- Trump quickly vowed to fight the "flawed" ruling all the way to the Supreme Court if required, describing it as "unprecedented judicial overreach."
- Critics say the new order essentially remains a ban on Muslims coming to the United States, and therefore unconstitutional because it singles out followers of a certain religion for discrimination.
A federal court in Hawaii on Wednesday halted Donald Trump's revised executive order temporarily closing US borders to refugees and nationals from six Muslim-majority countries, dealing the president a humiliating defeat.
US District Judge Derrick Watson ruled that the state of Hawaii, in its legal challenge to the order, had established a strong likelihood that the ban would cause "irreparable injury" were it to go ahead.
The ruling means a nationwide freeze on enforcement of a ban on entry by nationals of Iran, Libya, Somalia, Sudan, Syria and Yemen for 90 days. It also halts a 120-day suspension of the US refugee admissions program.
Trump quickly vowed to fight the "flawed" ruling all the way to the Supreme Court if required, describing it as "unprecedented judicial overreach."
"The law in the constitution gave the president the power to suspend immigration when he deems it to be in the national interest of our country," he said at a speech in Nashville, Tennessee, adding: "We are going to win."
The Hawaii court said however it would not stay its decision in the event of an appeal, meaning the ban cannot go ahead as planned on Thursday regardless of any action the White House takes.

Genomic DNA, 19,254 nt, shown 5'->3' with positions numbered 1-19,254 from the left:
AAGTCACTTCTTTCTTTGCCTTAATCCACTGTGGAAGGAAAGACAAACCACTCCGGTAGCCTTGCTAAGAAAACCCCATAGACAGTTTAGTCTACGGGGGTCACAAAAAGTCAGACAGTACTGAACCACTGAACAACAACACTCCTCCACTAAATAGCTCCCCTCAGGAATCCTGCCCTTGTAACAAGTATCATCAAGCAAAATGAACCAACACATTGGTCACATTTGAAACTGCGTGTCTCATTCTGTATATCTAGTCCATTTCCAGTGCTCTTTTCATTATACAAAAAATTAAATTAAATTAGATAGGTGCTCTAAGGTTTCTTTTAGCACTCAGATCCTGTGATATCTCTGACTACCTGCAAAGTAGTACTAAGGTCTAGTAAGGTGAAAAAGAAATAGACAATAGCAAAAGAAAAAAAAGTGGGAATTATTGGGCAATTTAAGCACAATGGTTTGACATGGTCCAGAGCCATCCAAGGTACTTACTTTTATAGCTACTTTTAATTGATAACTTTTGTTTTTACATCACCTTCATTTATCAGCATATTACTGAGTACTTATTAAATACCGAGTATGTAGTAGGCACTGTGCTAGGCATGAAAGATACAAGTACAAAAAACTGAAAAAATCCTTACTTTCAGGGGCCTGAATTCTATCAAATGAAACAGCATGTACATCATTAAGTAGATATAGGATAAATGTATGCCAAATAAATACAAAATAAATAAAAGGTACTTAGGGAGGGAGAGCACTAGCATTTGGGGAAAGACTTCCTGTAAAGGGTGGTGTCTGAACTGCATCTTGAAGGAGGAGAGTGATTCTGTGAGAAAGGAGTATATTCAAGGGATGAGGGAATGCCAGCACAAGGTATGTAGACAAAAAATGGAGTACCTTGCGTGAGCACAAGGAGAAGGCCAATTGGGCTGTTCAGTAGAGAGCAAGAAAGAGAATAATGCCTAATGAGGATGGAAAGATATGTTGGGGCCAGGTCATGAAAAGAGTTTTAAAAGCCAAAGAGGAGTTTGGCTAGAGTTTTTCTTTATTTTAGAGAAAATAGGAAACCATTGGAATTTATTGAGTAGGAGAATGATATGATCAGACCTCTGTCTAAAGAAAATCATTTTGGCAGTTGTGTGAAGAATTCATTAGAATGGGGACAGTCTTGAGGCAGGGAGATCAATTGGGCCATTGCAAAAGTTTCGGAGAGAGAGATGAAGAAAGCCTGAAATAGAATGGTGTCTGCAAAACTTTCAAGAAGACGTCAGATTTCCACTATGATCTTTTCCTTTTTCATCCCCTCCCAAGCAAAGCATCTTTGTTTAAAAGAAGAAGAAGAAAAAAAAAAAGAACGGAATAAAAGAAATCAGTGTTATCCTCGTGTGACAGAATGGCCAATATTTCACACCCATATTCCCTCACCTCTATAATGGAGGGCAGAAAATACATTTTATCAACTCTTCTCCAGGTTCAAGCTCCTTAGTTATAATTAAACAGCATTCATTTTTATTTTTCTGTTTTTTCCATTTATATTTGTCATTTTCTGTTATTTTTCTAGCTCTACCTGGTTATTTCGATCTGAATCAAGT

The court in Honolulu was the first to rule in a trio of legal challenges against the ban, which had been set to go into effect at midnight.
A federal court in Seattle later granted a separate emergency motion from Washington and Oregon states for a "14-day temporary restraining order," also citing "irreparable harm."
The Trump administration's wide-ranging initial travel restrictions imposed on January 27 were slapped down by the federal courts, after sparking a legal, political and logistical furor.
Trump signed a revised ban behind closed doors on March 6 with a reduced scope, exempting Iraqis and permanent US residents but maintaining the temporary ban on the other six countries and refugees.
The White House said those six countries were targeted because their screening and information capabilities could not meet US security requirements.
Judge Watson however rejected the White House claim that the order wasn't a Muslim ban, ruling that it would not be a leap "to conclude that targeting these countries likewise targets Islam" given their Muslim populations ranging from 90.7 percent to 99.8 percent.